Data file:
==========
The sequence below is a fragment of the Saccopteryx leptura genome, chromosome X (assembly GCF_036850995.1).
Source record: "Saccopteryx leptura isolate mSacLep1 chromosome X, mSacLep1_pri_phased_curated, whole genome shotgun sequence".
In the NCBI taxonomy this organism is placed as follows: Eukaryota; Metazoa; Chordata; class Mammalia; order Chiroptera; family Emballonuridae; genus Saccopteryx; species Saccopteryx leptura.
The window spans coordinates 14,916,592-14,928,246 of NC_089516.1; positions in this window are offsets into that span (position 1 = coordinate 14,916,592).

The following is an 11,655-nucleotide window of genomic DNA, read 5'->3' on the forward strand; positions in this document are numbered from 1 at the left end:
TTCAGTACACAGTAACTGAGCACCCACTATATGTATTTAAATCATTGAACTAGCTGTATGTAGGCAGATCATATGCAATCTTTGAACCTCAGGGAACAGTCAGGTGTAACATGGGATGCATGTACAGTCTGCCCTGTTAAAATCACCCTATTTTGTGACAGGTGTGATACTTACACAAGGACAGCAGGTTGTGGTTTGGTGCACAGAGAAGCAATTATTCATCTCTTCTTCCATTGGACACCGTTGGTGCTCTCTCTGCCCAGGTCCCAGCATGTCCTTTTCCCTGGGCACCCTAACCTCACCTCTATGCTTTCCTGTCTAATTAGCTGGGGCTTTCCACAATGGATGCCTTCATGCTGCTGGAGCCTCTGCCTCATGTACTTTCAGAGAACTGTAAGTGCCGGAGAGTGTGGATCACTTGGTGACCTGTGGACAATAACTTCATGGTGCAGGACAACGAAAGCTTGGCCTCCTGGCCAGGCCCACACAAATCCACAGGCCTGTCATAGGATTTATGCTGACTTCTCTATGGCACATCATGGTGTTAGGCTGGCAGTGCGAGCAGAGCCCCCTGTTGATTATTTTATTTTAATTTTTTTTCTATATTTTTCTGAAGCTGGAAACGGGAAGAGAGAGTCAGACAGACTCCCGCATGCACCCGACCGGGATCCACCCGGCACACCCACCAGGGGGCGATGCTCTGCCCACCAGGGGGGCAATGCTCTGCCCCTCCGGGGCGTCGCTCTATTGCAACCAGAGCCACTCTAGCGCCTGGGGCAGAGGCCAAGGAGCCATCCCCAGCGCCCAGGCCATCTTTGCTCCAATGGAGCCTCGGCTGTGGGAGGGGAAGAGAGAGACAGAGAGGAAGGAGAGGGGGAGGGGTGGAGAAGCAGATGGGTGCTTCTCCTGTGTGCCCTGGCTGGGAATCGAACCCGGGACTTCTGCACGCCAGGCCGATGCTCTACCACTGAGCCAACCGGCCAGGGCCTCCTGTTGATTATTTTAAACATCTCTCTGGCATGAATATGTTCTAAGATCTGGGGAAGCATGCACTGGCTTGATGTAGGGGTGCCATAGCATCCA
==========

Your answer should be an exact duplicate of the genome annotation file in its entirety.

The sequence below is a fragment of the Saccopteryx leptura genome, chromosome X (assembly GCF_036850995.1).
Source record: "Saccopteryx leptura isolate mSacLep1 chromosome X, mSacLep1_pri_phased_curated, whole genome shotgun sequence".
In the NCBI taxonomy this organism is placed as follows: Eukaryota; Metazoa; Chordata; class Mammalia; order Chiroptera; family Emballonuridae; genus Saccopteryx; species Saccopteryx leptura.
The window spans coordinates 14,916,592-14,928,246 of NC_089516.1; positions in this window are offsets into that span (position 1 = coordinate 14,916,592).

The following is an 11,655-nucleotide window of genomic DNA, read 5'->3' on the forward strand; positions in this document are numbered from 1 at the left end:
TTCAGTACACAGTAACTGAGCACCCACTATATGTATTTAAATCATTGAACTAGCTGTATGTAGGCAGATCATATGCAATCTTTGAACCTCAGGGAACAGTCAGGTGTAACATGGGATGCATGTACAGTCTGCCCTGTTAAAATCACCCTATTTTGTGACAGGTGTGATACTTACACAAGGACAGCAGGTTGTGGTTTGGTGCACAGAGAAGCAATTATTCATCTCTTCTTCCATTGGACACCGTTGGTGCTCTCTCTGCCCAGGTCCCAGCATGTCCTTTTCCCTGGGCACCCTAACCTCACCTCTATGCTTTCCTGTCTAATTAGCTGGGGCTTTCCACAATGGATGCCTTCATGCTGCTGGAGCCTCTGCCTCATGTACTTTCAGAGAACTGTAAGTGCCGGAGAGTGTGGATCACTTGGTGACCTGTGGACAATAACTTCATGGTGCAGGACAACGAAAGCTTGGCCTCCTGGCCAGGCCCACACAAATCCACAGGCCTGTCATAGGATTTATGCTGACTTCTCTATGGCACATCATGGTGTTAGGCTGGCAGTGCGAGCAGAGCCCCCTGTTGATTATTTTATTTTAATTTTTTTTCTATATTTTTCTGAAGCTGGAAACGGGAAGAGAGAGTCAGACAGACTCCCGCATGCACCCGACCGGGATCCACCCGGCACACCCACCAGGGGGCGATGCTCTGCCCACCAGGGGGGCAATGCTCTGCCCCTCCGGGGCGTCGCTCTATTGCAACCAGAGCCACTCTAGCGCCTGGGGCAGAGGCCAAGGAGCCATCCCCAGCGCCCAGGCCATCTTTGCTCCAATGGAGCCTCGGCTGTGGGAGGGGAAGAGAGAGACAGAGAGGAAGGAGAGGGGGAGGGGTGGAGAAGCAGATGGGTGCTTCTCCTGTGTGCCCTGGCTGGGAATCGAACCCGGGACTTCTGCACGCCAGGCCGATGCTCTACCACTGAGCCAACCGGCCAGGGCCTCCTGTTGATTATTTTAAACATCTCTCTGGCATGAATATGTTCTAAGATCTGGGGAAGCATGCACTGGCTTGATGTAGGGGTGCCATAGCATCCA